Originally Posted by TL24
I know most of you are experts when it comes to this so I thought I'd ask so that I can get a better understanding on how to properly calibrate my home theater.
My current setup consists of a Pioneer Elite SC-71 hooked up to two Martin Logan Motion 40's (Bi-Amp). I've been tweaking the EQ on the SC-71 quite often but haven't hit the sweet spot yet. With that said, I was hoping some of you could shine some light on the frequencies available to me in the MCACC EQ setup:
Frequencies available to me from left to right:
I'd like a quick run down of what the frequencies control so that I can better understand my current setup to tweak it to my preference. I appreciate any help that can be given.
The purpose of an "equalizer" is to "equalize" all frequencies so they are all played back at "equal" volume. To properly use an equalizer, you need to know what frequencies in your system are being played back unequally to the other frequencies. Then you can target those frequencies with the equalizer.
For example, in the following graph:
... there is a large peak at 40 Hz, a deep depression at 90 Hz and then a wide peak from 100 to about 160 Hz. To "equalize" this graph to get all the frequencies at equal volume, you would need to cut the levels of the 40 Hz peak, boost the levels of the 90 Hz depression, and broadly cut from 100 to 160 Hz. If you did this, the resultant graph would look something like this:
This is still not a "flat curve, with all frequencies being played back "equally loud" but it is a big improvement over the original graph. In the original, the discrepancy between the loudest frequencies and the softest frequencies is over 25 dB. In the EQ'd graph, the discrepancy has been reduced to less than12 dB.
Note that the deepest depression at 90 Hz has been improved, but it still is the worst part of the graph. This is because deep depressions in the frequency response are caused by cancellations, where a reflected soundwave combines with another reflected soundwave, but the 2 waves are out of phase with each other. In that scenario, the negative side of one wave will cancel the positive side of the other wave, and the result is... no wave. This is what happening at 90 Hz in the original graph.
How does this impact your use of the "equalizer" in your Pioneer receiver? First, you need to realize you need knowledge of your system's frequency response before you can improve it. Unless you have perfect pitch, and you can perfectly identify the frequencies that are out of balance in your system, (which seems unlikely since you are here asking for specifically this kind of help), the only way to identify these problems is to *measure* them. There are lots of systems that can help you measure your system. Pick one and use it.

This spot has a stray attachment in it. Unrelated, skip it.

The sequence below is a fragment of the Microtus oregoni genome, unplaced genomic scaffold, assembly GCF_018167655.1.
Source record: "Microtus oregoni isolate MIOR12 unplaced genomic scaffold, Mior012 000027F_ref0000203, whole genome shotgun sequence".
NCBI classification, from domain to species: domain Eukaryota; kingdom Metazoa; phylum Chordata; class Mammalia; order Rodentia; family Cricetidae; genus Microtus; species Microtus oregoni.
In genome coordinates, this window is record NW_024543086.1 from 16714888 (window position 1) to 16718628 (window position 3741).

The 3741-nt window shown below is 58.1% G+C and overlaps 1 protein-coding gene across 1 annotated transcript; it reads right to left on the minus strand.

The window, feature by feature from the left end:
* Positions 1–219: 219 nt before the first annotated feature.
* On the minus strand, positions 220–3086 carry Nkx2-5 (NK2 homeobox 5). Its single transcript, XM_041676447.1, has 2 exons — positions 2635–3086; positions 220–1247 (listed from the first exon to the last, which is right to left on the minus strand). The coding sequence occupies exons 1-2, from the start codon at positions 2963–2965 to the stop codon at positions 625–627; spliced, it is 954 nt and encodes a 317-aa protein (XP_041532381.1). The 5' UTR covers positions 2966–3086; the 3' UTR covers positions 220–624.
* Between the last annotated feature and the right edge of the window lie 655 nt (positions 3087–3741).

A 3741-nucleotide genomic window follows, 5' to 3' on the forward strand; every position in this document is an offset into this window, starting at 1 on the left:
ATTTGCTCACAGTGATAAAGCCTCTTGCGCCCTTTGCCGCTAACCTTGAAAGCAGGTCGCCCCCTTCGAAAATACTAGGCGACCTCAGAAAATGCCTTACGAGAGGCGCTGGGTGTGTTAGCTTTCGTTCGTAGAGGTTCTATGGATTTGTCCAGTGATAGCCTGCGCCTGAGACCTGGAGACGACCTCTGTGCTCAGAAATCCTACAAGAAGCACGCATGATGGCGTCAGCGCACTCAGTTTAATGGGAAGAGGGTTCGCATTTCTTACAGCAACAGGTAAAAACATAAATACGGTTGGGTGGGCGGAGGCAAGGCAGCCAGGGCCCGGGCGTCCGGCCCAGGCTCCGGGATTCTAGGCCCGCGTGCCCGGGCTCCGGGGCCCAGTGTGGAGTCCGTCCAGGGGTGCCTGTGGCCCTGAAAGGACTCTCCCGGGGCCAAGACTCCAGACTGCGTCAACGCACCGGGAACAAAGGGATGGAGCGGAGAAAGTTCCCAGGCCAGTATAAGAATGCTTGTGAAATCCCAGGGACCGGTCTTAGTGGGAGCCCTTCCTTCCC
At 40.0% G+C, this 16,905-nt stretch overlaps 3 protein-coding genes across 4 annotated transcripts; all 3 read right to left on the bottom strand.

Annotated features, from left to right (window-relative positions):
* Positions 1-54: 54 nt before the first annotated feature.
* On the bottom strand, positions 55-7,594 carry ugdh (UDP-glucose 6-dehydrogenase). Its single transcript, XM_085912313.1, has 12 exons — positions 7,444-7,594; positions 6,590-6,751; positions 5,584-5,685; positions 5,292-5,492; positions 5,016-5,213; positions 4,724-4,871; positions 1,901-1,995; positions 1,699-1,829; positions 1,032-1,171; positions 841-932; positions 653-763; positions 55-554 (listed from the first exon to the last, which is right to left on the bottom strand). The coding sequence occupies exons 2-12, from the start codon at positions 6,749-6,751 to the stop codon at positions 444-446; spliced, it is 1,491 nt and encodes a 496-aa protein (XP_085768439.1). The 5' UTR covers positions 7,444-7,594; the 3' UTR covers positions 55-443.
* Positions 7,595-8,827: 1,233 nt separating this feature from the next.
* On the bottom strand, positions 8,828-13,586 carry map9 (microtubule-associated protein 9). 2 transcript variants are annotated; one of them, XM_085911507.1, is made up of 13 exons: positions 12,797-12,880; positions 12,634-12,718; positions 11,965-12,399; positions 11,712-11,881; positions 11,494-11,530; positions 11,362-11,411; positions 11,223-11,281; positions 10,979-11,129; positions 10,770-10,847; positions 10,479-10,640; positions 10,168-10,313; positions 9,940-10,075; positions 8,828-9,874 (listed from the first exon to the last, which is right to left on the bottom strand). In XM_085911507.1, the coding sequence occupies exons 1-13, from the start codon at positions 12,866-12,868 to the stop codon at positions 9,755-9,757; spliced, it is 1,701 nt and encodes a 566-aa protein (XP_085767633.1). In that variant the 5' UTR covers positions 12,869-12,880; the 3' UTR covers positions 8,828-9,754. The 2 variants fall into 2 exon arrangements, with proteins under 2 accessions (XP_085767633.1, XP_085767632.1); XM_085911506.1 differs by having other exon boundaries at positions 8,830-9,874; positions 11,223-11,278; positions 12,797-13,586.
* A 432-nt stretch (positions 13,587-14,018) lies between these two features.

Second, you need to realize that your "equalizer" is a "graphic" equalizer. The frequency bands are "fixed" and you can't change them. Also, widths of the filters, (i.e., the range over which the filters affect the response), are fixed and you can't change them. So, using the example of the graphs above, you can't take the band at 63 Hz and move it to 40 Hz to cut the 40 Hz peak. Also, you can't take the filter at 125 Hz and make it broad enough to cover the whole range of the peak above and below 125 Hz. You don't even have a filter at 90 Hz, so you couldn't boost that range, even if it could have a beneficial effect.
Bottom line, an octave-based graphic EQ, such as the one in your Pioneer receiver, is essentially worthless as an "equalizer." At best, it's a glorified set of tone controls. Without a complete set of in-room measurements of your system, you're basically just taking a "shot in the dark" whether the application of the "EQ" filters are actually beneficial, or whether they even address the actual problems that exist in your system.
With your Pioneer receiver, you would be much better off using the on-board MCACC system with the Standing Wave Multipoint. That system actually measures the frequency response of your system in your room. The filters in that system are automatically adjustable for frequency and width, and they have a much better chance of correcting the actual problems that exist in your system in your room.
Only in-room system measurements will tell you exactly how well either system will work.